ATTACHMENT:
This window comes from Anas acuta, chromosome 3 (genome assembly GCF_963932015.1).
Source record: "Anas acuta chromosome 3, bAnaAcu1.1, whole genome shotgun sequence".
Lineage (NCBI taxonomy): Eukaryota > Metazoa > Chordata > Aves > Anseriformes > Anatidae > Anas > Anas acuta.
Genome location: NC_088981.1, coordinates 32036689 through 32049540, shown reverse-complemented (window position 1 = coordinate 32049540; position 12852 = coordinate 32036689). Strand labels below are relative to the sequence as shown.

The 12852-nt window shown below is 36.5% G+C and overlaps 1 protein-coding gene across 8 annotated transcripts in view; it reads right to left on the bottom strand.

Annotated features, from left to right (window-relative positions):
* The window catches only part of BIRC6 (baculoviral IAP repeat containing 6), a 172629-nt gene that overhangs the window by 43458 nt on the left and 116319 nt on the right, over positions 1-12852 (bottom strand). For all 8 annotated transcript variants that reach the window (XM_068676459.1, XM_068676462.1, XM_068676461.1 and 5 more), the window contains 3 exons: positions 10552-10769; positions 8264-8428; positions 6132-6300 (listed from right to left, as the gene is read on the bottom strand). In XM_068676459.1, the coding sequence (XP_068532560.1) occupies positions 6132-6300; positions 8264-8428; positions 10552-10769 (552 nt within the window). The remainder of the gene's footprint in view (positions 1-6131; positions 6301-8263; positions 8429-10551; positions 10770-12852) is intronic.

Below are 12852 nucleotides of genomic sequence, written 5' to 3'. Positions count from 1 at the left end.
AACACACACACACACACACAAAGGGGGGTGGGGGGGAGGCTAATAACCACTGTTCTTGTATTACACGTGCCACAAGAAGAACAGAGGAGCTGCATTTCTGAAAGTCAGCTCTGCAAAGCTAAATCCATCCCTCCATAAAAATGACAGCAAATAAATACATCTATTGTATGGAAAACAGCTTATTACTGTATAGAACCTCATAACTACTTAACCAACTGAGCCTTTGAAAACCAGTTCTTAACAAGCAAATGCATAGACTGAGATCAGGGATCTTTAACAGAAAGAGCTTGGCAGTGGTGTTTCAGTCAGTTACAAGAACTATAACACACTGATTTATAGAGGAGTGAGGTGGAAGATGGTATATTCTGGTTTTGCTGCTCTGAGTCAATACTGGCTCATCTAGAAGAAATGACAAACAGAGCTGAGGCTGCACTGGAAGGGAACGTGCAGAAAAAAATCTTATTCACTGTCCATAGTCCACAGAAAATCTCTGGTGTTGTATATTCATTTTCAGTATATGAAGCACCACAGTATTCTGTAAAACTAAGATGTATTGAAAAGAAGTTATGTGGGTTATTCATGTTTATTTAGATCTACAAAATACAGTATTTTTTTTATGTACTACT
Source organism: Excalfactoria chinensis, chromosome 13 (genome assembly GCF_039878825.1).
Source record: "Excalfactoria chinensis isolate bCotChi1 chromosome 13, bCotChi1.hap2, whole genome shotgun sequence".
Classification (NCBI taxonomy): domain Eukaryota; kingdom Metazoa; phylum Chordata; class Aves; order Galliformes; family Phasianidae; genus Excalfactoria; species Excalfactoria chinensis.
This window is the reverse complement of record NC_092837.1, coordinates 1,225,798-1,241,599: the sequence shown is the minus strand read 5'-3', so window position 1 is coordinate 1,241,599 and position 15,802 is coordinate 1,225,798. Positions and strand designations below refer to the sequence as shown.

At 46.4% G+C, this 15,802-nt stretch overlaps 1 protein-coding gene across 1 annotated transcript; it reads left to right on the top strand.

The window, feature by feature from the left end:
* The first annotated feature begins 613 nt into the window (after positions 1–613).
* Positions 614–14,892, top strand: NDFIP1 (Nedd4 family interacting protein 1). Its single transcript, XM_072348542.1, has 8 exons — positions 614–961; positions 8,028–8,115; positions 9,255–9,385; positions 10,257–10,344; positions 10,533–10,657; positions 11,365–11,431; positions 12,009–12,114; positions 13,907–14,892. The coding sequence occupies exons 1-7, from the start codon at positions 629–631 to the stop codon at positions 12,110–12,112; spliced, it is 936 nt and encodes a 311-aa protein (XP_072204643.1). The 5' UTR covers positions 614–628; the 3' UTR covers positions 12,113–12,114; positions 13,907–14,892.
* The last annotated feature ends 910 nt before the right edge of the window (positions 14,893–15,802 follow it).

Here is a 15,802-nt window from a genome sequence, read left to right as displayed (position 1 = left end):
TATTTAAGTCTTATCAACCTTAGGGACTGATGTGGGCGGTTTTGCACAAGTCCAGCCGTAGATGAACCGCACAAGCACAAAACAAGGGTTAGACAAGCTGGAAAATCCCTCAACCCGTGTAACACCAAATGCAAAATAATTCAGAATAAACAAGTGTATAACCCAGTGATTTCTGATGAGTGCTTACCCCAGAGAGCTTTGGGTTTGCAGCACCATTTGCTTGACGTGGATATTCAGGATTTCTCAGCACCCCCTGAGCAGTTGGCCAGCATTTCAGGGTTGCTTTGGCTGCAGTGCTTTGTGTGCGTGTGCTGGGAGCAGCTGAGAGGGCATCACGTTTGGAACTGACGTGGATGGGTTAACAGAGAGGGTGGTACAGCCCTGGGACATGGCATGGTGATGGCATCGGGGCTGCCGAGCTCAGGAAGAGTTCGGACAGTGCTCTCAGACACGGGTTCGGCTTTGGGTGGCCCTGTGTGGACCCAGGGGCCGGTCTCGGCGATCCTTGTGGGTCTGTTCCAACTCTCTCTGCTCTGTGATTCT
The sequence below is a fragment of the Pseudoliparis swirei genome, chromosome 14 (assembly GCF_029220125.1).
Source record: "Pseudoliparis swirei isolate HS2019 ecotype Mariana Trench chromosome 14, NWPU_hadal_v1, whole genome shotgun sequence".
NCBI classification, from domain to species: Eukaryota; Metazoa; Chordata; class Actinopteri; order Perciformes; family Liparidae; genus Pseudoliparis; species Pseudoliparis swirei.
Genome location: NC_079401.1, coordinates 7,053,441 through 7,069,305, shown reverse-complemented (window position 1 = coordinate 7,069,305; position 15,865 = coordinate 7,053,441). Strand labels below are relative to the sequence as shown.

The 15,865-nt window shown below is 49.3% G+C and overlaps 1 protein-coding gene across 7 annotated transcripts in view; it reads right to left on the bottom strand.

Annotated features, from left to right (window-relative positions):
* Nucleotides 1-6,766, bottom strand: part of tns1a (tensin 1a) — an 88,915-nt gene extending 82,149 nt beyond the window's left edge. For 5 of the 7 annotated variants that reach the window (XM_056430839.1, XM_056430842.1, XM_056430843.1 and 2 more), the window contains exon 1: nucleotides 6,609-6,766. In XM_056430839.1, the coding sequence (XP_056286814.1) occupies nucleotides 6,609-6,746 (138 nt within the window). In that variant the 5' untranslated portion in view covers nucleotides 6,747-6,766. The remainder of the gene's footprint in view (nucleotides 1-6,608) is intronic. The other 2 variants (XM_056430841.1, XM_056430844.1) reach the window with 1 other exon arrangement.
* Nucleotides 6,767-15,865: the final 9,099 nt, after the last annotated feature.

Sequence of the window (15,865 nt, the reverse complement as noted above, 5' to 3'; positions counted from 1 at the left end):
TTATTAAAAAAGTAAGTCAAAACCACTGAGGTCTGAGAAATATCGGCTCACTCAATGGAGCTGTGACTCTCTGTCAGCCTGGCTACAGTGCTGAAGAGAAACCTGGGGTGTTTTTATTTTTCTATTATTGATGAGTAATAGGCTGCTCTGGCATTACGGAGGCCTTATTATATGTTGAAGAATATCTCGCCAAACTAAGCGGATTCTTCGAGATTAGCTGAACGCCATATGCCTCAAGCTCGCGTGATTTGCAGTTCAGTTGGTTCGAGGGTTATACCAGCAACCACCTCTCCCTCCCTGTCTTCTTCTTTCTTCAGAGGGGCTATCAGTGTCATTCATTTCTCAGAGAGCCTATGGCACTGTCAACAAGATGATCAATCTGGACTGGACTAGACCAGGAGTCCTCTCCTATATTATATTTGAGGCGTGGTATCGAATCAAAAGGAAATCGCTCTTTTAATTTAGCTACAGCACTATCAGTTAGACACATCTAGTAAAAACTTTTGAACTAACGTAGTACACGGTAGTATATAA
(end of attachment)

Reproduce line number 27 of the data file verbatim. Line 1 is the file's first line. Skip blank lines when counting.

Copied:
* Nucleotides 1-6,766, bottom strand: part of tns1a (tensin 1a) — an 88,915-nt gene extending 82,149 nt beyond the window's left edge. For 5 of the 7 annotated variants that reach the window (XM_056430839.1, XM_056430842.1, XM_056430843.1 and 2 more), the window contains exon 1: nucleotides 6,609-6,766. In XM_056430839.1, the coding sequence (XP_056286814.1) occupies nucleotides 6,609-6,746 (138 nt within the window). In that variant the 5' untranslated portion in view covers nucleotides 6,747-6,766. The remainder of the gene's footprint in view (nucleotides 1-6,608) is intronic. The other 2 variants (XM_056430841.1, XM_056430844.1) reach the window with 1 other exon arrangement.